So my brilliant plan is to rid the house of all our fallback options. No more Annie’s mac and cheese. No more cereal for breakfast. For Eric and me, no more sneaking ice cream and candy out of their hiding places after the kids are in bed.

We are revamping meal time with a combination of dietary choices and routine/rhythm/structural changes in our day. So if you feel like it, follow along. I have no idea how this is going to go.

Well, except for phase one:


<3 Brynna

Two-thousand thirteen.

Monday, December 31st, 2012

A happy New Year
[Photo Credit]

Although I skipped over the usually obligatory Thanksgiving, advent, Christmas, and other end-of-year posts, I think New Year’s posts are some of the best in blog-land. There’s something so inspiring about reading everyone’s goals, focus words, and year-end reflections and accomplishments. (My 2012 year in review post WILL be coming soon, once my best and I have a chance to hash out the happenings.)

Some of these goals aren’t measurable or specific (we all know how “do ______ more” usually pans out)… but here are a few areas I’d like to improve:

  • Eating at the kitchen table. Right now we eat almost every night on our couch while watching Netflix (for shame!). This is because our kitchen table (first stop after the front door in our tiny apartment) is our clutter-catch-all, and we never want to both cook AND straighten the table. I’d like to use our cute placemats, pay attention to each other, have conversations, and get up from the kitchen table when we’re done (which I suspect will make cleaning up from dinner immediately a much more natural transition).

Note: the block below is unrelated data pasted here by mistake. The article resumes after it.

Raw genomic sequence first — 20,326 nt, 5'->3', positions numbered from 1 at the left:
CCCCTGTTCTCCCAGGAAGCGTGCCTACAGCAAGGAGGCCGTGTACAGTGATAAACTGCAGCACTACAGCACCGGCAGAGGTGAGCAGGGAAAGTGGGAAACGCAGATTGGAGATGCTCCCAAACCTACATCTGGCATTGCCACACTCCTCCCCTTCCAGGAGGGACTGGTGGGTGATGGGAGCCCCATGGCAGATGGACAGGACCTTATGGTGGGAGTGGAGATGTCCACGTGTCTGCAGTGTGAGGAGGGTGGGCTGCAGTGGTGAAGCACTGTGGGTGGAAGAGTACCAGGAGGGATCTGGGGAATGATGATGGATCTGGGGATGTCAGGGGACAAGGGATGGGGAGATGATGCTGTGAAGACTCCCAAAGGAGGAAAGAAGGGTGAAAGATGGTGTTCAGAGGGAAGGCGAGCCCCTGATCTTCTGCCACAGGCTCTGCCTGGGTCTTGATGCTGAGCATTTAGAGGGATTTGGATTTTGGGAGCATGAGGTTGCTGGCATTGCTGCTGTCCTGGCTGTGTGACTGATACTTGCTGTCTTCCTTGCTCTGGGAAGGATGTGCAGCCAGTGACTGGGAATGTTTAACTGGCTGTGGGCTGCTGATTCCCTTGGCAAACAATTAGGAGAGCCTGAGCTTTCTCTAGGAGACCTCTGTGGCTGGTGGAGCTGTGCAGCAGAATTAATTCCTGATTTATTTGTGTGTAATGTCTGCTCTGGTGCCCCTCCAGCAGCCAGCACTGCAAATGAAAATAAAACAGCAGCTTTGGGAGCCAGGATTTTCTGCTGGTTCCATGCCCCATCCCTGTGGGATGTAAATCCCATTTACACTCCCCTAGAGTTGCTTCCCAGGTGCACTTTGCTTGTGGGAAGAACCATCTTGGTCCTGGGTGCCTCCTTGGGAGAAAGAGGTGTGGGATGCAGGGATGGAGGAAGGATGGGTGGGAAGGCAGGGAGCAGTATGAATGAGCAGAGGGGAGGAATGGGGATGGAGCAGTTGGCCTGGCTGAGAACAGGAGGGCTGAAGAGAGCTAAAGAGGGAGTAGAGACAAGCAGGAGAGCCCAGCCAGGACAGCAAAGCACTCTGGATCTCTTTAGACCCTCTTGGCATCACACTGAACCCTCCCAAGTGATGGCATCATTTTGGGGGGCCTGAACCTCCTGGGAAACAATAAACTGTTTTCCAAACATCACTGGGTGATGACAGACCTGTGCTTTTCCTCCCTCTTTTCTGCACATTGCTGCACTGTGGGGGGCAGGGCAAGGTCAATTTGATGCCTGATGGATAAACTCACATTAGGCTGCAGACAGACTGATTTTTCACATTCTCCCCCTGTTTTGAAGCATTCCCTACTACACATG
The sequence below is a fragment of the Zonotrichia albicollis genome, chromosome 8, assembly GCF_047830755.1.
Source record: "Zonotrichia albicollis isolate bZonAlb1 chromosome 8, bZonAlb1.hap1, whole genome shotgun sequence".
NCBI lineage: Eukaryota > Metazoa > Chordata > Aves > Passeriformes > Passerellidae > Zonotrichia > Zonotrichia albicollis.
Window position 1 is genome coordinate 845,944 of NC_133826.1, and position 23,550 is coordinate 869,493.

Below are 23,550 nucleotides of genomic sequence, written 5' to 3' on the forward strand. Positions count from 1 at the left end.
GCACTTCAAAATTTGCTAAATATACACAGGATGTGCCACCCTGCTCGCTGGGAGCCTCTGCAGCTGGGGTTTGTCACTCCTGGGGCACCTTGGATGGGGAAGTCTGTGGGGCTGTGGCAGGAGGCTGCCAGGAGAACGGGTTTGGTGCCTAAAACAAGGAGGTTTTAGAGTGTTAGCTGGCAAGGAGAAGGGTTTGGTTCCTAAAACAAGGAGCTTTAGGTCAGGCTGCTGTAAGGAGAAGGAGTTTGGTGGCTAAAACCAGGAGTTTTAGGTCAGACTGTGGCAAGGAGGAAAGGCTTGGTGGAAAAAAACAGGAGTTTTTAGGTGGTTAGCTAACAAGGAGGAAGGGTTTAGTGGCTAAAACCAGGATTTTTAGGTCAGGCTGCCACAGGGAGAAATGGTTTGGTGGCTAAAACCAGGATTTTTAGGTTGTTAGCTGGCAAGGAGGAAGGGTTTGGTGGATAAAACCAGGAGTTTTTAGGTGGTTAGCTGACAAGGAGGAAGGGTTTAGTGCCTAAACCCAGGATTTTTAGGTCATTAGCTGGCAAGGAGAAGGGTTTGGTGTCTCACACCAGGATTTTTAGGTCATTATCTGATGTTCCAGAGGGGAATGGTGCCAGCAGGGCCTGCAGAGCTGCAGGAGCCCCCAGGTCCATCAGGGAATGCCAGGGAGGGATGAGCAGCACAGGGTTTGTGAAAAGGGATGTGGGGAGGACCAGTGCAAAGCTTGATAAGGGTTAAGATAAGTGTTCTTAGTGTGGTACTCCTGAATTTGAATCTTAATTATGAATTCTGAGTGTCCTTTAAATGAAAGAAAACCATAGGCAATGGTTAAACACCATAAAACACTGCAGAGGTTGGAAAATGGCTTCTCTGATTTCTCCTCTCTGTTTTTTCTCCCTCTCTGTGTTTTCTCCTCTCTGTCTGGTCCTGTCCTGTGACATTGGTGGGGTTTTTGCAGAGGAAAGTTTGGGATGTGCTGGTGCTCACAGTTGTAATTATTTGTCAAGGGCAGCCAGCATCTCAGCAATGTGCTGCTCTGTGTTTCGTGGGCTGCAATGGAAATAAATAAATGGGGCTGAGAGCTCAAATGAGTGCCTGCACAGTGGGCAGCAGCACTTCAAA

• Start playing the piano again. My aim is once a week to start out. I figure if I do this, I will naturally want to play more than that, which is my eventual goal. To make this goal more measurable, I’ll probably decide on a few songs to learn and perfect.
  • Develop better routines. This is a biggie. It includes creating a rough weekly schedule that works with my highly variable work responsibilities, a cleaning routine that works for both of us, a gym routine and a morning routine. I started majorly slacking in the morning (and letting myself) when I got sick this summer, and now I can’t seem to drag myself out of bed until Eric’s almost ready to leave for work. Ideally I’d be awake with Bible read and tea/coffee had by that time, ready to start my work day.
  • Pick a few books of the Bible to read and re-read this year. I’m stealing this approach to a Bible-reading plan from this post by our good friend Paul. I’ve chosen Esther, Isaiah and Phillipians so far. Any suggestions?